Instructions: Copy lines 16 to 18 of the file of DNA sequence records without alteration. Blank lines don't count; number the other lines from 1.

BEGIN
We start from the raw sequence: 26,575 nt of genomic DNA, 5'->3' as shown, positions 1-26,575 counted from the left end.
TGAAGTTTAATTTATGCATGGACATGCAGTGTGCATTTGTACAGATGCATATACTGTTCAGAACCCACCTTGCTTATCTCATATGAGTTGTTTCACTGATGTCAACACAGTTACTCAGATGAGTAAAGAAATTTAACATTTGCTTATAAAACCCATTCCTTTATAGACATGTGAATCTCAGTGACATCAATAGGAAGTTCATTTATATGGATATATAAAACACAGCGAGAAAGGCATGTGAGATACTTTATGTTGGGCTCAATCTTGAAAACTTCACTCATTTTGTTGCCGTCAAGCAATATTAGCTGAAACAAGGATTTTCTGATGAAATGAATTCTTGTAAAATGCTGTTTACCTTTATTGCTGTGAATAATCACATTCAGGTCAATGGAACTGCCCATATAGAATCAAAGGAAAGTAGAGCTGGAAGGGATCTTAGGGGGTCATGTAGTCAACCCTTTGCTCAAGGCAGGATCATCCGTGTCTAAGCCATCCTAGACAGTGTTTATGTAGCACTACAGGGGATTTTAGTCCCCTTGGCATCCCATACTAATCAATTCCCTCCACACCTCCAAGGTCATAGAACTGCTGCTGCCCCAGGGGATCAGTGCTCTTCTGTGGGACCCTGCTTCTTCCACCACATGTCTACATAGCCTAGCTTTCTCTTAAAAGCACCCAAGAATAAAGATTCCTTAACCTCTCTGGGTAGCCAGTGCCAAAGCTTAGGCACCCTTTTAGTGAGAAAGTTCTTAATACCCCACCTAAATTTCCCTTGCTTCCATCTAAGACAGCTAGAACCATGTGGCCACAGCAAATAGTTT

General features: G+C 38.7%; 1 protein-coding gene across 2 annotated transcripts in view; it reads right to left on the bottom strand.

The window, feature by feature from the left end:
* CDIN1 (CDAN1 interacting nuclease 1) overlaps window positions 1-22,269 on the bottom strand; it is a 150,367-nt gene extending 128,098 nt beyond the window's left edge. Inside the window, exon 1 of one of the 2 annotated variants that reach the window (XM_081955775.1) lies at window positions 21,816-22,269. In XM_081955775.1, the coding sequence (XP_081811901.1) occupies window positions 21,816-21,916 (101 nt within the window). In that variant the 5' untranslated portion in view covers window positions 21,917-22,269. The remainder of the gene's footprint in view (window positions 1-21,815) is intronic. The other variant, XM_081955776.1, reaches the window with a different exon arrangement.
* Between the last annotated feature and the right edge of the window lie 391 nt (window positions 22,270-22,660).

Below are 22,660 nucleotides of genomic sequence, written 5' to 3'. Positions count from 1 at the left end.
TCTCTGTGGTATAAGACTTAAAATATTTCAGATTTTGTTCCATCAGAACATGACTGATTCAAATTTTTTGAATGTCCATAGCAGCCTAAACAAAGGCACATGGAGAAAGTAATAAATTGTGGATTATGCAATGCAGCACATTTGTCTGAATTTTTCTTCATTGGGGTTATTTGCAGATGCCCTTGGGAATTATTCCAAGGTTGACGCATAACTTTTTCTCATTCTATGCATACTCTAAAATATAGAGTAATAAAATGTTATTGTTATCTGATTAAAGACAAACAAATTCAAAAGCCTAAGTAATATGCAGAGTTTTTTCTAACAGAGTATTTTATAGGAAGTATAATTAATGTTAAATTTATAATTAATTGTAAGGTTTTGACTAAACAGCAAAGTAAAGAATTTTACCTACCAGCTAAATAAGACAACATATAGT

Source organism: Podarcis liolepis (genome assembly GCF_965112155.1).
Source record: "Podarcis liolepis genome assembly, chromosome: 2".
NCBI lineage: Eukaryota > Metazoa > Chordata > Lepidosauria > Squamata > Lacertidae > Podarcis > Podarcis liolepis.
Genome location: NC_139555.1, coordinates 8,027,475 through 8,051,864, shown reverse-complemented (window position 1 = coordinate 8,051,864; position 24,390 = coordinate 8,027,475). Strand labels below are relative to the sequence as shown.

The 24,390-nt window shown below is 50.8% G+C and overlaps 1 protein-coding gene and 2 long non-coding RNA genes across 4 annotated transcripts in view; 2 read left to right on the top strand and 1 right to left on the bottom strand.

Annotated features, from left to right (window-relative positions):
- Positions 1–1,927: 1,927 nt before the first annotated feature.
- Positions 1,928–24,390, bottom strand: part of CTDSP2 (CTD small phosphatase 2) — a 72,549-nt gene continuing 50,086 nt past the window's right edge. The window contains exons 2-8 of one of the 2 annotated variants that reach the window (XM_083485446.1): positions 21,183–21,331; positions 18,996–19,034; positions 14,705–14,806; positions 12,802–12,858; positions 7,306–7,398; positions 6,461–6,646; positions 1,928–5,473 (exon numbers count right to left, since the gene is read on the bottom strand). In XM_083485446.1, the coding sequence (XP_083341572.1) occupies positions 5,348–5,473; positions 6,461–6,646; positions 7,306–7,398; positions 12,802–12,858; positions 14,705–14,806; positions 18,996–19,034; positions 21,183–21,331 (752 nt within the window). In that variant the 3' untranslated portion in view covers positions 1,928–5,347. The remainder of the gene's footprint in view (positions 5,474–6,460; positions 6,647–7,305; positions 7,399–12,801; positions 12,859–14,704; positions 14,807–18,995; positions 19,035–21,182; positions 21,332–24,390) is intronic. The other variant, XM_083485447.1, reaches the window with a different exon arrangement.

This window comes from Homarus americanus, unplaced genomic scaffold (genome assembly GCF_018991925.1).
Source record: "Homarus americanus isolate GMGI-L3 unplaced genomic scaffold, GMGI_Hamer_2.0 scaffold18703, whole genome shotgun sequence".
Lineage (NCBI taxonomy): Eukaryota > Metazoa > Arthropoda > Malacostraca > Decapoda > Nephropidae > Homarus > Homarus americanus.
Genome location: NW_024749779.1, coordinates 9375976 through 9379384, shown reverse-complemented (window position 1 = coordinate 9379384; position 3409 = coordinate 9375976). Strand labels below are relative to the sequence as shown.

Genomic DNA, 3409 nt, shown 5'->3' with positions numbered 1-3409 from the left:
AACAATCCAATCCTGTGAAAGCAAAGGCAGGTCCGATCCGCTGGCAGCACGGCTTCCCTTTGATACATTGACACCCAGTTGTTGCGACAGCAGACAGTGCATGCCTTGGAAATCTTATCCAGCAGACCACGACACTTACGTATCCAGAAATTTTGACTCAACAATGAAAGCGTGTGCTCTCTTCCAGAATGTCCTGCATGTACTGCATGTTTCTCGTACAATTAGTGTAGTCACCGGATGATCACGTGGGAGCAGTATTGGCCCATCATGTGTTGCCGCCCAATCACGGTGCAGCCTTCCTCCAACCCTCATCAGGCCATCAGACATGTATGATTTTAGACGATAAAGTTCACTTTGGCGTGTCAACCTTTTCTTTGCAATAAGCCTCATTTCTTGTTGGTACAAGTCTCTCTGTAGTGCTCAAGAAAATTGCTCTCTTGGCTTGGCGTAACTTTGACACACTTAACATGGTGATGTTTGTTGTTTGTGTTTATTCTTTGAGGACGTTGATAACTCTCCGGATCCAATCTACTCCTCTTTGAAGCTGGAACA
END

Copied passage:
- Positions 1,928–24,390, bottom strand: part of CTDSP2 (CTD small phosphatase 2) — a 72,549-nt gene continuing 50,086 nt past the window's right edge. The window contains exons 2-8 of one of the 2 annotated variants that reach the window (XM_083485446.1): positions 21,183–21,331; positions 18,996–19,034; positions 14,705–14,806; positions 12,802–12,858; positions 7,306–7,398; positions 6,461–6,646; positions 1,928–5,473 (exon numbers count right to left, since the gene is read on the bottom strand). In XM_083485446.1, the coding sequence (XP_083341572.1) occupies positions 5,348–5,473; positions 6,461–6,646; positions 7,306–7,398; positions 12,802–12,858; positions 14,705–14,806; positions 18,996–19,034; positions 21,183–21,331 (752 nt within the window). In that variant the 3' untranslated portion in view covers positions 1,928–5,347. The remainder of the gene's footprint in view (positions 5,474–6,460; positions 6,647–7,305; positions 7,399–12,801; positions 12,859–14,704; positions 14,807–18,995; positions 19,035–21,182; positions 21,332–24,390) is intronic. The other variant, XM_083485447.1, reaches the window with a different exon arrangement.

This window comes from Homarus americanus, unplaced genomic scaffold (genome assembly GCF_018991925.1).
Source record: "Homarus americanus isolate GMGI-L3 unplaced genomic scaffold, GMGI_Hamer_2.0 scaffold18703, whole genome shotgun sequence".